Prague is the only city I’ve visited in the Czech Republic (well, at the time of writing this it is!), so I have no basis for comparing Prague to other cities in the country but the number of tourists visiting must count for something.

The Charles Bridge is one of the most popular attractions in Prague. It’s a stone Gothic bridge with towers at either end and connects the Old Town and the Lesser Town.

Old Town side of the Charles Bridge at sunset

Construction was commissioned by Czech king and Holy Roman Emperor Charles IV and began in 1357. In charge of the construction was architect Petr Parléř whose other works include the  St.  Vitus Cathedral  at  the Prague Castle. Czech legend has it that construction began on Charles Bridge at 5:31am on 9 July 1357 with the first stone being laid by Charles IV himself. This exact time was very important to the Holy Roman Emperor because he was a strong believer of numerology and this specific time, which formed a numerical bridge (1357 9, 7 5:31), would imbue Charle’s Bridge with additional strength.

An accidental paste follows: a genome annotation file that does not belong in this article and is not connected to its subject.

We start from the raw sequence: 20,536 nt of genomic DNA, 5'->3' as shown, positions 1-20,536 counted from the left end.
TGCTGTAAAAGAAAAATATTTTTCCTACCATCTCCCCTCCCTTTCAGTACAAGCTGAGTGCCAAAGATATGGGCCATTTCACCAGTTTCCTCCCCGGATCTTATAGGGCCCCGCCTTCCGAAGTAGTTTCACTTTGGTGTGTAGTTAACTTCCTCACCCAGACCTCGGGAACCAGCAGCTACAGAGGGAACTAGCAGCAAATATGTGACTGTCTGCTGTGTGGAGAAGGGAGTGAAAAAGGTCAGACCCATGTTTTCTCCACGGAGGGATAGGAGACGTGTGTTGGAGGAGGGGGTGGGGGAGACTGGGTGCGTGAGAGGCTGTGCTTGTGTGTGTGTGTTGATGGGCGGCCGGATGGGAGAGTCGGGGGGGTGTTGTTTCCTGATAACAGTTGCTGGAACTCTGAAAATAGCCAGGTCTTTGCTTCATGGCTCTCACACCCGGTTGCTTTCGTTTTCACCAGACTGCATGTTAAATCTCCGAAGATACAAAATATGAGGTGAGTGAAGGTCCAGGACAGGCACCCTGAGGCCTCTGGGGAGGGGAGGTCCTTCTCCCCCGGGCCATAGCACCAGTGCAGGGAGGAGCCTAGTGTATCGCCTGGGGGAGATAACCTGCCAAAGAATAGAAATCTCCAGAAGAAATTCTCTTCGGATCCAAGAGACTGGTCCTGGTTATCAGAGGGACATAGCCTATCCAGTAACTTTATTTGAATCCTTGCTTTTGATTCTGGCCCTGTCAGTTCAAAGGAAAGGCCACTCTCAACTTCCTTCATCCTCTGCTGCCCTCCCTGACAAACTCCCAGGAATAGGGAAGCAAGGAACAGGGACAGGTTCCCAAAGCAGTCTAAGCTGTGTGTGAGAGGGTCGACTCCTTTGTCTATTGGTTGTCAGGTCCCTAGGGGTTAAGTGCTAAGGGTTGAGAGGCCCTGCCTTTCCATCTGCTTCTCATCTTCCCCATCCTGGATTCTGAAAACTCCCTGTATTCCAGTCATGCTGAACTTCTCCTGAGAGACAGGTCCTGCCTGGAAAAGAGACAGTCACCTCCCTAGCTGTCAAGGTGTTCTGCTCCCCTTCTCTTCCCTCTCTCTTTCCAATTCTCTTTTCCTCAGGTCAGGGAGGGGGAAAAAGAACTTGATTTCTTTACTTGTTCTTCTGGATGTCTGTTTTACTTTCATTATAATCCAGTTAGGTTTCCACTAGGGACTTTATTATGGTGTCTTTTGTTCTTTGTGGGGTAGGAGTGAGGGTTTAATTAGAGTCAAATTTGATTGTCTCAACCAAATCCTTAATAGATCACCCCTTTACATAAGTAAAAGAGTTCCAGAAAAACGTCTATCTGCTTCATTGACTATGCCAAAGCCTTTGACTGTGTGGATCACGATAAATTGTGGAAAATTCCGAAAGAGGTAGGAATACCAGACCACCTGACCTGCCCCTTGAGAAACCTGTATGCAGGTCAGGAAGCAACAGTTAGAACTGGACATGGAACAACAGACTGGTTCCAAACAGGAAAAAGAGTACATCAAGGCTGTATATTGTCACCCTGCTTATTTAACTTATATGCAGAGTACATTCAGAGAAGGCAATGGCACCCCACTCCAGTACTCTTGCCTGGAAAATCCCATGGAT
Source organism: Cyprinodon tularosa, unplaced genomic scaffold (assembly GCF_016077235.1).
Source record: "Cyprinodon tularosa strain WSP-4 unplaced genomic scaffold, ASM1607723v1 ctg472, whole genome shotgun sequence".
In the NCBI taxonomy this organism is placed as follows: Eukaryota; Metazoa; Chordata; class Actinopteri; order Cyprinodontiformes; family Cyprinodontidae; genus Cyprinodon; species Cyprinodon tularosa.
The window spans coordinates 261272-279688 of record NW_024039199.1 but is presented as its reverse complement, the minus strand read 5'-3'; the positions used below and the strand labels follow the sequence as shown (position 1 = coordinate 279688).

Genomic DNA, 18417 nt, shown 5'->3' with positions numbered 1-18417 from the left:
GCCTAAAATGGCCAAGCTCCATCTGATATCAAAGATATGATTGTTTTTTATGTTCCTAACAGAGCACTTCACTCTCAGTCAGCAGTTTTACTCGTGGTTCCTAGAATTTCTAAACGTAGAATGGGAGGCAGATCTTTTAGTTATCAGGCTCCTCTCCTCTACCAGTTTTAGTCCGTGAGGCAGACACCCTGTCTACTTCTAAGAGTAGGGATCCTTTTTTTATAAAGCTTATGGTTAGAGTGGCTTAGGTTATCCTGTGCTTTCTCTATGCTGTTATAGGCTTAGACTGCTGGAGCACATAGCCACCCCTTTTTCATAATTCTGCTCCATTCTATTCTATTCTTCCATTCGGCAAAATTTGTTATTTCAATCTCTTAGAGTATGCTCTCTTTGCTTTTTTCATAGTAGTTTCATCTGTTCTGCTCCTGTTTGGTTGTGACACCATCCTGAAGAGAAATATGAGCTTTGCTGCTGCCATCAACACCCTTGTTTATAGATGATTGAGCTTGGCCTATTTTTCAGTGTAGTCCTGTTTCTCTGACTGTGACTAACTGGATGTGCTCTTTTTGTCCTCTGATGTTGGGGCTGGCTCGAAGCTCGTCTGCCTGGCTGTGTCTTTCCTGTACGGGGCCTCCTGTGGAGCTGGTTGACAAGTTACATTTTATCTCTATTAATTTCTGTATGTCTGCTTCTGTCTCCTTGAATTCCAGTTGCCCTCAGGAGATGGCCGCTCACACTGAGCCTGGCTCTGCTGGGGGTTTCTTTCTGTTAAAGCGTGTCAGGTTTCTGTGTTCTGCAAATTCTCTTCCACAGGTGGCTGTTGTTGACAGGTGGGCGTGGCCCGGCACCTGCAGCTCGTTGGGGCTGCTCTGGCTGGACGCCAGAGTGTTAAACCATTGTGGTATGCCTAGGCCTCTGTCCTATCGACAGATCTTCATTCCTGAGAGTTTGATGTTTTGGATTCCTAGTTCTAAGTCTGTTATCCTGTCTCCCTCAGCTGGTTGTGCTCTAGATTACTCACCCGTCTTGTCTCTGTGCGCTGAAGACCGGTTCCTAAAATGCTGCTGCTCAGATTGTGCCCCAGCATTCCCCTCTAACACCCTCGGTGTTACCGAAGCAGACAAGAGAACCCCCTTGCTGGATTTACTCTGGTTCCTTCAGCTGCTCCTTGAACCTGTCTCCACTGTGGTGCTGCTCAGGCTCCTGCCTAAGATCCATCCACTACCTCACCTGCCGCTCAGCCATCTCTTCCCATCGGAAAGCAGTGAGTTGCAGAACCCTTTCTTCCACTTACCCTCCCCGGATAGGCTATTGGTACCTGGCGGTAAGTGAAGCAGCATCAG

You can find musicians and performers entertaining the crowds most days. The area is almost always crowded with tourists especially in the evenings. If you want to have the bridge to yourself (as much as possible), then you need to get up early and visit it around sunrise. In the early morning, it’s easy to imagine what it would have been like centuries ago.

Charles Bridge and Prague Castle in the twilight

There’s a nice mix of restaurants and bars on the Lesser Town side of the bridge and the streets are interesting to wander around. If you like beer, you have to try some of the local beers. In summer there are barges moored along the banks of the the river in parts, where you can enjoy some good beer, food and maybe some live music. There’s a great atmosphere in this area, when the weather is warm and the evenings are long.

Street performers on the Charles Bridge